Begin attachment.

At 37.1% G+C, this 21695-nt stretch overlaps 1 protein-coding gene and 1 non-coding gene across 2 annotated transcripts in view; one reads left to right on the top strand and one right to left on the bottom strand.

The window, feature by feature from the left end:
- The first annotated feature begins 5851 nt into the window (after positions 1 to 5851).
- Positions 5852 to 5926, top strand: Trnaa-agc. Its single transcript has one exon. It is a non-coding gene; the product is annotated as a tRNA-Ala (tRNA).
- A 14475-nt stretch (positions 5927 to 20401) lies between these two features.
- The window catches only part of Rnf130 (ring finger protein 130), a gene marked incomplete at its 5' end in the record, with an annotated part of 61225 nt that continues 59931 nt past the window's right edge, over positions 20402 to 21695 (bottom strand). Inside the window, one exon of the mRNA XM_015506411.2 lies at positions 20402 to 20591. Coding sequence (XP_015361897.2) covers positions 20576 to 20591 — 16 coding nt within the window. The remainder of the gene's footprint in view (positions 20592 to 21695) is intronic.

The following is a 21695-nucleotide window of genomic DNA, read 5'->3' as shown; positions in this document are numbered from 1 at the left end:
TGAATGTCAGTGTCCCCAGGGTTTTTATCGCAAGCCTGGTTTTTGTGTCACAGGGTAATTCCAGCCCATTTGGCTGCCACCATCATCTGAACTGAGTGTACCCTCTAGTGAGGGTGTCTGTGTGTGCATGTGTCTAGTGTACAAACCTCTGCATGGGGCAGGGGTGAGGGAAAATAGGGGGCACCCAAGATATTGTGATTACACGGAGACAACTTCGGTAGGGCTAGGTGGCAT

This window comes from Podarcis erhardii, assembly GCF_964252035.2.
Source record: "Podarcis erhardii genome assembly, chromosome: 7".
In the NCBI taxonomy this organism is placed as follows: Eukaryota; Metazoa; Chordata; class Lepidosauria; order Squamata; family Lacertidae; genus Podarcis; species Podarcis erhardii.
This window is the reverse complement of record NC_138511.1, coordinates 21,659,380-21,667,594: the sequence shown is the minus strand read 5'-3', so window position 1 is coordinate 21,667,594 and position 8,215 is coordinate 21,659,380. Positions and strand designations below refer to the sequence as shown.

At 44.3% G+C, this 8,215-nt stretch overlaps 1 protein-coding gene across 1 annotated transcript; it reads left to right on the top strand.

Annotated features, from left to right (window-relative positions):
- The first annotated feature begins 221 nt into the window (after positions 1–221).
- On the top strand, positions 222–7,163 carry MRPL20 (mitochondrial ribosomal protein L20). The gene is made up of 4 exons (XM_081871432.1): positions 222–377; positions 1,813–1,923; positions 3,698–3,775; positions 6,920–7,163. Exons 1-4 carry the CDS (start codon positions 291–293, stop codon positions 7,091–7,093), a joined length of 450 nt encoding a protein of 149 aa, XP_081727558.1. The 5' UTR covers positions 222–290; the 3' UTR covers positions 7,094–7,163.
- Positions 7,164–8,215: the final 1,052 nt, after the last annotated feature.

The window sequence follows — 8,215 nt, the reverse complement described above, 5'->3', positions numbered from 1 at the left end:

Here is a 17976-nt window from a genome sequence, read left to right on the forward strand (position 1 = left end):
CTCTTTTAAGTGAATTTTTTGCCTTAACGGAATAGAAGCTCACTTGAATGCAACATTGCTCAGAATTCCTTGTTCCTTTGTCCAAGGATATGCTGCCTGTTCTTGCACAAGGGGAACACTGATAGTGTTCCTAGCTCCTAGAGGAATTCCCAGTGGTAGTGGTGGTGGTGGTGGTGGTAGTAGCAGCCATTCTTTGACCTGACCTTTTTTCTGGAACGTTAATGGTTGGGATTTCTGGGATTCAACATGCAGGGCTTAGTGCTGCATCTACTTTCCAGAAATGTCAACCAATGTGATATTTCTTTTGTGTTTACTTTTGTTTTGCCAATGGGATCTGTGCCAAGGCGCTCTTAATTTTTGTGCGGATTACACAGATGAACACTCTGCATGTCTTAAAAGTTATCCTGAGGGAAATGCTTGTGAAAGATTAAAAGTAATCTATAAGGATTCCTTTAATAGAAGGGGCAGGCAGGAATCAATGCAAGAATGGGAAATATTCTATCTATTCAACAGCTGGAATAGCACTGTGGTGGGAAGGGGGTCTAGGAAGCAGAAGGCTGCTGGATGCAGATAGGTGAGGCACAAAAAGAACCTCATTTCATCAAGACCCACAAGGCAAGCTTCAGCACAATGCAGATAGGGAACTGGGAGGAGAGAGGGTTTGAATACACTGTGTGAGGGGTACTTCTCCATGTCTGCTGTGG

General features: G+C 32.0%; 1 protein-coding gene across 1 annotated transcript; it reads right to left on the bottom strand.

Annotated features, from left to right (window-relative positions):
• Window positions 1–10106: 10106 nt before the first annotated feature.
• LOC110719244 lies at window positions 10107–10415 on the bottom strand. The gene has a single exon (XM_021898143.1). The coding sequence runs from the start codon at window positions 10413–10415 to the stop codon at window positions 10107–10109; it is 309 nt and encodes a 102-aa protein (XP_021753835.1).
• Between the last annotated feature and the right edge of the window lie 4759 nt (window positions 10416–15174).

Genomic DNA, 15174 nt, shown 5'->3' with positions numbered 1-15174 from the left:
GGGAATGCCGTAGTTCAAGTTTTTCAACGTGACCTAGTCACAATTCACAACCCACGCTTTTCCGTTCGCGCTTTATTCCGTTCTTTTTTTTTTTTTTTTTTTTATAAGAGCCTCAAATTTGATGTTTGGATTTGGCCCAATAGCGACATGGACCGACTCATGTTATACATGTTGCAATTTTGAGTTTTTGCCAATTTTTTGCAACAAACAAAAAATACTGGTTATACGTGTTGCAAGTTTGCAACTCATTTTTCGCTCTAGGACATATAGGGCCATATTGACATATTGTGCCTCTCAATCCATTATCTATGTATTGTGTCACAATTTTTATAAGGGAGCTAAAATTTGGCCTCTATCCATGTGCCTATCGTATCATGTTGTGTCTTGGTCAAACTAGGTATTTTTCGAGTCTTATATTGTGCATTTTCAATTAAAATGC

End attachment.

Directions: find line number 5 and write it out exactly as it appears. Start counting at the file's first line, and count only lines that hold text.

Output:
- A 14475-nt stretch (positions 5927 to 20401) lies between these two features.